Skip to main content

Teacher turns Twitter spat with Piers Morgan into a lesson on gender and language

A teacher uses her row with the celebrity – and the subsequent stream of 'misogynistic abuse' that followed from other Twitter users – as content for an A-level English lesson

News article image

A teacher uses her row with the celebrity – and the subsequent stream of 'misogynistic abuse' that followed from other Twitter users – as content for an A-level English lesson

A secondary school teacher became a target of sexist abuse after using Twitter to criticise Piers Morgan for “joking and stifling giggles” about gender pay inequality when co-hosting ITV’s Good Morning Britain.

The television presenter replied to Caroline Spalding, an English and media teacher at Tupton Hall School in Chesterfield, telling her to “go back to bed” and stop boring people with “humourless PC nonsense”.

Well go back to bed then & stop boring everyone with your humourless PC nonsense. https://t.co/SDtpkwiThA

— Piers Morgan (@piersmorgan) November 22, 2016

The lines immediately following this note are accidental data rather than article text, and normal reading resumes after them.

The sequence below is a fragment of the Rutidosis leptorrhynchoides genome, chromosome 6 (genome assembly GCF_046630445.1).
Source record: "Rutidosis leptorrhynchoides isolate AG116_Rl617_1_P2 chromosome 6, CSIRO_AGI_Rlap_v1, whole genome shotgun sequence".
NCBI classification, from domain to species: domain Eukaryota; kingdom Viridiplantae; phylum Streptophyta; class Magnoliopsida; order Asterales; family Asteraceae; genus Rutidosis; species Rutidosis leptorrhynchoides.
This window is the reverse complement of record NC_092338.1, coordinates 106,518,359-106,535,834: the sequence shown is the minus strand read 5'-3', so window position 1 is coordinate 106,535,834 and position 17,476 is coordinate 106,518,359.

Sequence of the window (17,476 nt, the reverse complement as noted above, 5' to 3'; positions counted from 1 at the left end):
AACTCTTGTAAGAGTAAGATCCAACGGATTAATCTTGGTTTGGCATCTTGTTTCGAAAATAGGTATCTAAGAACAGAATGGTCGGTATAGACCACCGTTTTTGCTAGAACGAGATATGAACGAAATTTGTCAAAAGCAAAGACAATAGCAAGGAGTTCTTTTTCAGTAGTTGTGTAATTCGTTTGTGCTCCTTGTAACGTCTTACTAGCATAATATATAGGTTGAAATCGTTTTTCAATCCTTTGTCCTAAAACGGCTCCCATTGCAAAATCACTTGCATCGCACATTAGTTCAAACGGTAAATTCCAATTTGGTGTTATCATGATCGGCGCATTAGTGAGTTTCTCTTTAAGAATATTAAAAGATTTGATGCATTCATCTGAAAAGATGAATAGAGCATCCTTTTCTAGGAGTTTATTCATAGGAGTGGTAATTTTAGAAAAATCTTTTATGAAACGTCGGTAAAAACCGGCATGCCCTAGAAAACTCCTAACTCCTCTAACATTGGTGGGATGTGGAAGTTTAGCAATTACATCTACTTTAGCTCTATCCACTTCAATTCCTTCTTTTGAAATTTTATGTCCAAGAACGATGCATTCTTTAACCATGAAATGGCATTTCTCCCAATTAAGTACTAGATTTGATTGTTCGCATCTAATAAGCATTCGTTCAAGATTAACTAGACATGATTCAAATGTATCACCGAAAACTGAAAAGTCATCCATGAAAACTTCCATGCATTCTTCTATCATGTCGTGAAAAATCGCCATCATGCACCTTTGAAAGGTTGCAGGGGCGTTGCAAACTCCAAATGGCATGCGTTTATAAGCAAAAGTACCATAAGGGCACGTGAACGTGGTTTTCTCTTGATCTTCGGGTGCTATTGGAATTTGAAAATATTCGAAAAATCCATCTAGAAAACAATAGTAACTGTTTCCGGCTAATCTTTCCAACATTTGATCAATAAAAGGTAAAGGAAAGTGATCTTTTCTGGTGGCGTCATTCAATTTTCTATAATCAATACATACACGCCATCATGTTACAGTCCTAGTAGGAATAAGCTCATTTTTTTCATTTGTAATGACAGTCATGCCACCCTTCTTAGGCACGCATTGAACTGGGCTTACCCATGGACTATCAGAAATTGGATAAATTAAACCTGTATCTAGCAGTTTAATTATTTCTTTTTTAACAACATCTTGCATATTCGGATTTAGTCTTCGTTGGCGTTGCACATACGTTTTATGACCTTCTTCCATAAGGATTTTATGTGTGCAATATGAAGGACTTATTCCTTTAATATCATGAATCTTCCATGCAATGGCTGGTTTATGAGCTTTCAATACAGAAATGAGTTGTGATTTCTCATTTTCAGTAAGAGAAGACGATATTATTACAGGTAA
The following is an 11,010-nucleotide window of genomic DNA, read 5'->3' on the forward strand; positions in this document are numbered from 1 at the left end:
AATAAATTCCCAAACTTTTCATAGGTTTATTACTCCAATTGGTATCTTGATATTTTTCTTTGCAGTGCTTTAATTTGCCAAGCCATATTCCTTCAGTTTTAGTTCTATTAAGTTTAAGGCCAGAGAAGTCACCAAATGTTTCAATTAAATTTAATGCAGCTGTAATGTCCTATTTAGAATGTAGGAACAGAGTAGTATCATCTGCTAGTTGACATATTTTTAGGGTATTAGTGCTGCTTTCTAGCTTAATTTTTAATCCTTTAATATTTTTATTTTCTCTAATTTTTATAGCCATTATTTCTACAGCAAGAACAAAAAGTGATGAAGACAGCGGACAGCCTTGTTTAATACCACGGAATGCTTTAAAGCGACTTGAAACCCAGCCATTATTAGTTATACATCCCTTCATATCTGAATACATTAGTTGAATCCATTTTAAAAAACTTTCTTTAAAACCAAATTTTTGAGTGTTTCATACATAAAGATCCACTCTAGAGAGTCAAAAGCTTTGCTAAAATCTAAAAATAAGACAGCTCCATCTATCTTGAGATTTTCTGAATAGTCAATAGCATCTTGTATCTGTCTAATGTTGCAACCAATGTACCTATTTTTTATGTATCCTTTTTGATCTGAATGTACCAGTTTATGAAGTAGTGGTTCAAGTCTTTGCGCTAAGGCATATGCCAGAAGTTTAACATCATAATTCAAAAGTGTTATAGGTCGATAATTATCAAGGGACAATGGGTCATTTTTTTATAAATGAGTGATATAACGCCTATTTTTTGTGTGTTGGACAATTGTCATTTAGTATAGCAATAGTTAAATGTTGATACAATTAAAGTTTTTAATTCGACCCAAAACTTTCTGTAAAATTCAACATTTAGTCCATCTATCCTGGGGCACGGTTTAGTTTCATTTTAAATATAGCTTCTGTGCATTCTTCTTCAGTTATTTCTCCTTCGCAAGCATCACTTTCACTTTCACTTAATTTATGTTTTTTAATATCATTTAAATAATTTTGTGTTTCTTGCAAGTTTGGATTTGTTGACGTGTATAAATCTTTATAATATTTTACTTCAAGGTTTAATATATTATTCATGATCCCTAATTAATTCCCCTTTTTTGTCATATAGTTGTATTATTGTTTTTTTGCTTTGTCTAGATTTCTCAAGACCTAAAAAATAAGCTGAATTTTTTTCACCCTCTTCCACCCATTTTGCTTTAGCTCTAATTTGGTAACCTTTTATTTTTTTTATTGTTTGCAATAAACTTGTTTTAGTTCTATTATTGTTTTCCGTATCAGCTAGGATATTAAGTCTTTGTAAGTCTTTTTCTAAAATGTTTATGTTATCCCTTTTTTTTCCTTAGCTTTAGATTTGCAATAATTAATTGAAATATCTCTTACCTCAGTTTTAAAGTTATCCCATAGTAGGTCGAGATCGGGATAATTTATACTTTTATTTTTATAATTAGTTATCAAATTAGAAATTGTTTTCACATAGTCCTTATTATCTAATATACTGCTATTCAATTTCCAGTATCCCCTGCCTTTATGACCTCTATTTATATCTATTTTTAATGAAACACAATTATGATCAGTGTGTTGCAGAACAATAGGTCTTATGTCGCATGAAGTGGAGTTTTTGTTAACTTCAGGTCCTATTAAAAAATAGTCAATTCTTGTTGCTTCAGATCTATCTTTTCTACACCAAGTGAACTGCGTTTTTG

Other Twitter users then subjected the teacher to a stream of highly abusive sexist comments after the spat with the celebrity, but Ms Spalding has said she is using the tweets as material for teaching. Many of the messages were too offensive to be reproduced in this article.

@MrsSpalding @piersmorgan @GMB it's people like you taking offence at nothing that makes inequality. Get the breakfast on!

— Chris (@Someboy_Chris) November 22, 2016

 

@stevewoozy @MrsSpalding @piersmorgan @GMB This is why we can't pay them more, emotional liability.

— Joey Incognito (@JoeyA_Incognito) November 22, 2016

 

'It's fodder for my lessons'

This morning, Ms Spalding spoke about the incident in an A-level English class on language and gender – and other teachers have said they plan to do the same.

 “I get more fodder for curriculum lessons,” she told TES. “The students were horrified that it had escalated so quickly.”

The head of English has spent her breaks and lunchtimes blocking Twitter users. “It just proves the point that we don’t have an equal society. Some of this misogynistic abuse was what I expected,” she said.

 

Thank you for the many messages of support. Please be reassured, I'm fine and just collating responses for A Level Language and Media.

— Caroline Spalding (@MrsSpalding) November 22, 2016

 

Want to keep up with the latest education news and opinion? Follow TES on Twitter and like TES on Facebook

Log in or register for FREE to continue reading.

It only takes a moment and you'll get access to more news, plus courses, jobs and teaching resources tailored to you